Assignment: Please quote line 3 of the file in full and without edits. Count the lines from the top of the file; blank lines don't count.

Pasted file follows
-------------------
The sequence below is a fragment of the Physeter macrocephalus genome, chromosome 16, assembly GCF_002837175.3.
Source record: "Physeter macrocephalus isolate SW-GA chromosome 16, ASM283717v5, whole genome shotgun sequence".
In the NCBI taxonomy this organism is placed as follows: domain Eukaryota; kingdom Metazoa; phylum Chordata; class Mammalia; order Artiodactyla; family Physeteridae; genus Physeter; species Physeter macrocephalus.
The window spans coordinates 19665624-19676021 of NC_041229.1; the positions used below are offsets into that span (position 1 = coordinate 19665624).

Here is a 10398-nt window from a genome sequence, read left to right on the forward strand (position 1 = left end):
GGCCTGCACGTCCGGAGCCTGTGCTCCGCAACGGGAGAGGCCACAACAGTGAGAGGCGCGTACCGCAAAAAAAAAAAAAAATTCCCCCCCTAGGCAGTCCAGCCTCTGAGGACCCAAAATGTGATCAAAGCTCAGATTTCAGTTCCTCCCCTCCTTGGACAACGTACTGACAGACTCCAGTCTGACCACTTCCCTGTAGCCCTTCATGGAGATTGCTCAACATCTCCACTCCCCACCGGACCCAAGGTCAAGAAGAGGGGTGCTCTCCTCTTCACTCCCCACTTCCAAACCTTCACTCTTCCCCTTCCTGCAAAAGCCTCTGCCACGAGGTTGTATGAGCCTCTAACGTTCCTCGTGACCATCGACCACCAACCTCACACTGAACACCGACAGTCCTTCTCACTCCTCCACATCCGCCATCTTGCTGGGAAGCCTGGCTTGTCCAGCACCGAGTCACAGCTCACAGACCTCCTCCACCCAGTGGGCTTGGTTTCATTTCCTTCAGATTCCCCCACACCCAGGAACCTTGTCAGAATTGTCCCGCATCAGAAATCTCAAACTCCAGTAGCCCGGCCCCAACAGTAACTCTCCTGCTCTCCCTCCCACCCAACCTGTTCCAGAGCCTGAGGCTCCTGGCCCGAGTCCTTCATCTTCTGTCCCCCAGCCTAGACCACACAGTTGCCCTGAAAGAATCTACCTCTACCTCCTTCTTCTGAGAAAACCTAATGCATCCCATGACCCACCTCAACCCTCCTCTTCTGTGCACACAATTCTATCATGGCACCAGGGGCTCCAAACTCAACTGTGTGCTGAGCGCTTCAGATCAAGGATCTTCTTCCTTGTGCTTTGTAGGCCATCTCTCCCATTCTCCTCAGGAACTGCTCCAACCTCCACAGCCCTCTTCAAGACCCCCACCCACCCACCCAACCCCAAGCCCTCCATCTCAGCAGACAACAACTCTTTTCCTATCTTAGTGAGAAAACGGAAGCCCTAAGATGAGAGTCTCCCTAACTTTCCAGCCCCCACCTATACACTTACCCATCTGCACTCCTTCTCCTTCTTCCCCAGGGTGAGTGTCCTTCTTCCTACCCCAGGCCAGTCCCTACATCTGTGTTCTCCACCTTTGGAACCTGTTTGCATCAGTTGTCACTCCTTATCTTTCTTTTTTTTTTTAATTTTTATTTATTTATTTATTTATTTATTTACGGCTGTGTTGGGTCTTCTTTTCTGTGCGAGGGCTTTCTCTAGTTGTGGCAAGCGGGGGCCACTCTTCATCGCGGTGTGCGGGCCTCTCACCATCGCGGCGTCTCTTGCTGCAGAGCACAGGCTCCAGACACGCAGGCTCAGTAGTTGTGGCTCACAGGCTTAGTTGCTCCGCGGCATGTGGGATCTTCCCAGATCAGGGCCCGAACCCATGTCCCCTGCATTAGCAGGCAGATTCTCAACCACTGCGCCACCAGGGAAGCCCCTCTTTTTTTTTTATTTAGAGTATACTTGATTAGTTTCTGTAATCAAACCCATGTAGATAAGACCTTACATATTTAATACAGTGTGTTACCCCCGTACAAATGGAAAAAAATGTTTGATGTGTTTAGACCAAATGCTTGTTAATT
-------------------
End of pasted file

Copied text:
In the NCBI taxonomy this organism is placed as follows: domain Eukaryota; kingdom Metazoa; phylum Chordata; class Mammalia; order Artiodactyla; family Physeteridae; genus Physeter; species Physeter macrocephalus.